• Apr 1st 2008 at 12:19PM
  • 9
click the pic to view a video about the Q Celsius tire

Studded snow tires can be a godsend when the going is on glare ice. When roads have been cleared, though, they chew up pavement and can produce some exciting though unanticipated handling characteristics. Japan's ban on studded tires led directly to a new generation of snow tire technology like Bridgestone's Blizzak line. Q Tires, taking its name from James Bond's high-tech quartermaster, has developed a new set of tires called Celsius with studs that can be deployed or retracted with a dashboard switch. Two air chambers in the tires allow the studs to extend or retract without leaking off much inflation. Q Tires is preparing to send its product out into testing soon, and part of that process involves making sure that it doesn't run afoul of any state regulations that prohibit studded tires of any sort for all or part of the year. If the tests prove successful, the tires will likely command a 30-percent premium over other black, round and rolly-things. The increased cost is mitigated by the fact that a separate set of winter tires, and the attendant seasonal mounting chores, are eliminated. Of course, none of this will matter to that knucklehead trying to climb hills in the middle of a blizzard with low-profile summer tires.

[Source: Detroit News]

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    • 1 Second Ago
      • 7 Years Ago
      A studded all season can't hold a candle to a proper snow tire. We'll leave the technical aspects of deploying studs in a steamy pile on todays newspaper.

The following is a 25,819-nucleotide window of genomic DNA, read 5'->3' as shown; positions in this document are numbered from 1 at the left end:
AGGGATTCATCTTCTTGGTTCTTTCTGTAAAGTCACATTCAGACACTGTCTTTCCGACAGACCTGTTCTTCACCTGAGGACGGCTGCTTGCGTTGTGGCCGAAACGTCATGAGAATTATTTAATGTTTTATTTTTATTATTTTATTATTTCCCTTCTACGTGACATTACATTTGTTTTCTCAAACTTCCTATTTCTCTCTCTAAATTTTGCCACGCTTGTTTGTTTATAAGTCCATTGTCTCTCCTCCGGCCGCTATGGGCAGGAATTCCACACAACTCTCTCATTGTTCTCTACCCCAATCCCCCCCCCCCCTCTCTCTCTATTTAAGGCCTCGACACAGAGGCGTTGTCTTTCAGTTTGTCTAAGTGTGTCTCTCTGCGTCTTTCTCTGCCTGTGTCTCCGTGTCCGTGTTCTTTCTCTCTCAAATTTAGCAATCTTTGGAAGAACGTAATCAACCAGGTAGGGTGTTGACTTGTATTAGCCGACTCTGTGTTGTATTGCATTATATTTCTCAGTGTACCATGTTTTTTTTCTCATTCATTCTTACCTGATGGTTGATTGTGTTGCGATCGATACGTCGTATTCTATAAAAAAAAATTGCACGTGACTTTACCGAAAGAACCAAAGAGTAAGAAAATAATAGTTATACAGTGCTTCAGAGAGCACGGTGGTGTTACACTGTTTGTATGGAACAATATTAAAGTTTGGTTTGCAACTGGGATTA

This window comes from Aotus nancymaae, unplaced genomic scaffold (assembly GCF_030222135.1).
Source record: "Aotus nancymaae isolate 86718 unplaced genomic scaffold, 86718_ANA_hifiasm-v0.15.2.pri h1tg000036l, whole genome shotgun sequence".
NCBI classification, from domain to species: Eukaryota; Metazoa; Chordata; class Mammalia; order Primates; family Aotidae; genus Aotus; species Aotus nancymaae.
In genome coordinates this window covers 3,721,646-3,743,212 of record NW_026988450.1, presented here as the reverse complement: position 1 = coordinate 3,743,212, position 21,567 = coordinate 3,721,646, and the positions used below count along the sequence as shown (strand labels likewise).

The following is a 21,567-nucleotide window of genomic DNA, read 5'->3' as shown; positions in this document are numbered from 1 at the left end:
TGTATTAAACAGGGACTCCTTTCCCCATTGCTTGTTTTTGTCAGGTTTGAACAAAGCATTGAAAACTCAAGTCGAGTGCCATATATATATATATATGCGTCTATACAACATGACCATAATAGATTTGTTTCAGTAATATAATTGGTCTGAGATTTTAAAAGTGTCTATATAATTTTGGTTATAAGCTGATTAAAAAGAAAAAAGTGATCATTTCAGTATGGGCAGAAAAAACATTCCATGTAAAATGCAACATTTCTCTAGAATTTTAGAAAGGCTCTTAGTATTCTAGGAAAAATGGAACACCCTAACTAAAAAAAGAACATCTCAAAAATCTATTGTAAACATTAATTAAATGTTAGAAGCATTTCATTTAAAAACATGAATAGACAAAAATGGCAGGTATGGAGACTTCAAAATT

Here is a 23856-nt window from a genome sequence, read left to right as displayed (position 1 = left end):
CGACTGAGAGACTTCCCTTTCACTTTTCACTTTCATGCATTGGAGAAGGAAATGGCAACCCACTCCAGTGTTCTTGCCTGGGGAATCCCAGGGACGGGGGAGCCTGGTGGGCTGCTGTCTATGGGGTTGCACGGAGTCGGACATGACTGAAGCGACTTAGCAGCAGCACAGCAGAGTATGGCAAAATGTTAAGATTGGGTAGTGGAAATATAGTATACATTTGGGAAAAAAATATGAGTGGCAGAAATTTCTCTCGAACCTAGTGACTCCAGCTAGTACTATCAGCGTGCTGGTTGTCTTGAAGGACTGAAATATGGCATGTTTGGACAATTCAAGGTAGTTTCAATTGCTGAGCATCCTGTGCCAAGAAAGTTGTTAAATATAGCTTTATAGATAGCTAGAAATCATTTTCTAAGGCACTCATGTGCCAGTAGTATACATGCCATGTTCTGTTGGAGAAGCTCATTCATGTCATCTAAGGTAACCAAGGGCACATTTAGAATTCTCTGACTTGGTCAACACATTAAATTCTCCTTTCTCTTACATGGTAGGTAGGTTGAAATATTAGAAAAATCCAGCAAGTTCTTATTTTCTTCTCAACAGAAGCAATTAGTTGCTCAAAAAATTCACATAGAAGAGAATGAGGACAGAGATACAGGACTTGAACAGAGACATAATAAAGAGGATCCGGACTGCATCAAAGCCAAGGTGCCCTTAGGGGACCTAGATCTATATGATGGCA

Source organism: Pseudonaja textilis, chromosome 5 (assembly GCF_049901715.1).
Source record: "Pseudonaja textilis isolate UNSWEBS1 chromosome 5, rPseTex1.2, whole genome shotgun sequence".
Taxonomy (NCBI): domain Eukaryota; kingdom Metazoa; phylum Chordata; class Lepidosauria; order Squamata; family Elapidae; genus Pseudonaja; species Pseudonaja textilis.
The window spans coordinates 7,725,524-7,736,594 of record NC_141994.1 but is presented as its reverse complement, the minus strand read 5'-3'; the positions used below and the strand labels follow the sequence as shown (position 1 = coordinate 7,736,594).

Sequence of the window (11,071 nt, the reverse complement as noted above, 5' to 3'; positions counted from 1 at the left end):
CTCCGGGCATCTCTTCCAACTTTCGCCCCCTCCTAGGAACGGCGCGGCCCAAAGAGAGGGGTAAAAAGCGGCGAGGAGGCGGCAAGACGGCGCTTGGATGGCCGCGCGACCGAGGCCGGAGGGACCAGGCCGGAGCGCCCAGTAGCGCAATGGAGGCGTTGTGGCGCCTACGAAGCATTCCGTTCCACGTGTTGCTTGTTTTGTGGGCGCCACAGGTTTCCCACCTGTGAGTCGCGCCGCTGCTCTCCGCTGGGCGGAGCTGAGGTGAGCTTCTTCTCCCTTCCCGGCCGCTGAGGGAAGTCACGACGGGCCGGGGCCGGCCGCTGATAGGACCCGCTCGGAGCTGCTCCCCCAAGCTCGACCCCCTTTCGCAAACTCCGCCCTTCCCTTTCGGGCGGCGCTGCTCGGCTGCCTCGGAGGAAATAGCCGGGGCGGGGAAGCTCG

If you don't think that snow tires don't make a huge difference, you've never used any. When you factor in how much more wear you can get from you summer set, the additional cost is minimal.
      • 7 Years Ago
      This is a very good idea. I hope it makes it to production.
      • 7 Years Ago
      "Of course, none of this will matter to that knucklehead trying to climb hills in the middle of a blizzard with low-profile summer tires. "

      Hahahaha. Reminds me of some review I read on Tirerack regarding summer tires. "It's great on dry and wet pavement, but it doesn't have ANY snow traction." Wow, thank you for letting me know THAT.
      • 7 Years Ago
      Definitely a big market. Saves a lot of time (rush to the tire store!) and road

      Mk- Yeah, I figure most people should have their snow tires on steel wheels so it would be easy to change them out. But I also think that these new tires might also do ok on all-season tires (better than summer tires). Then you could have them on year-round. Unless the new tech adds lots of bulk to the tire...

      • 7 Years Ago
      Assuming April Fools, but living where we get 150+ inches of snow a year, Blizzak tires are tough to beat, but you use em on dry roads and they wear down fast.
      • 7 Years Ago
      These are probably gonna cost a premium over conventional tires, and are going to be a b**ch once a nail or two goes through it.
      • 7 Years Ago
      Didn't the old Kitt have these?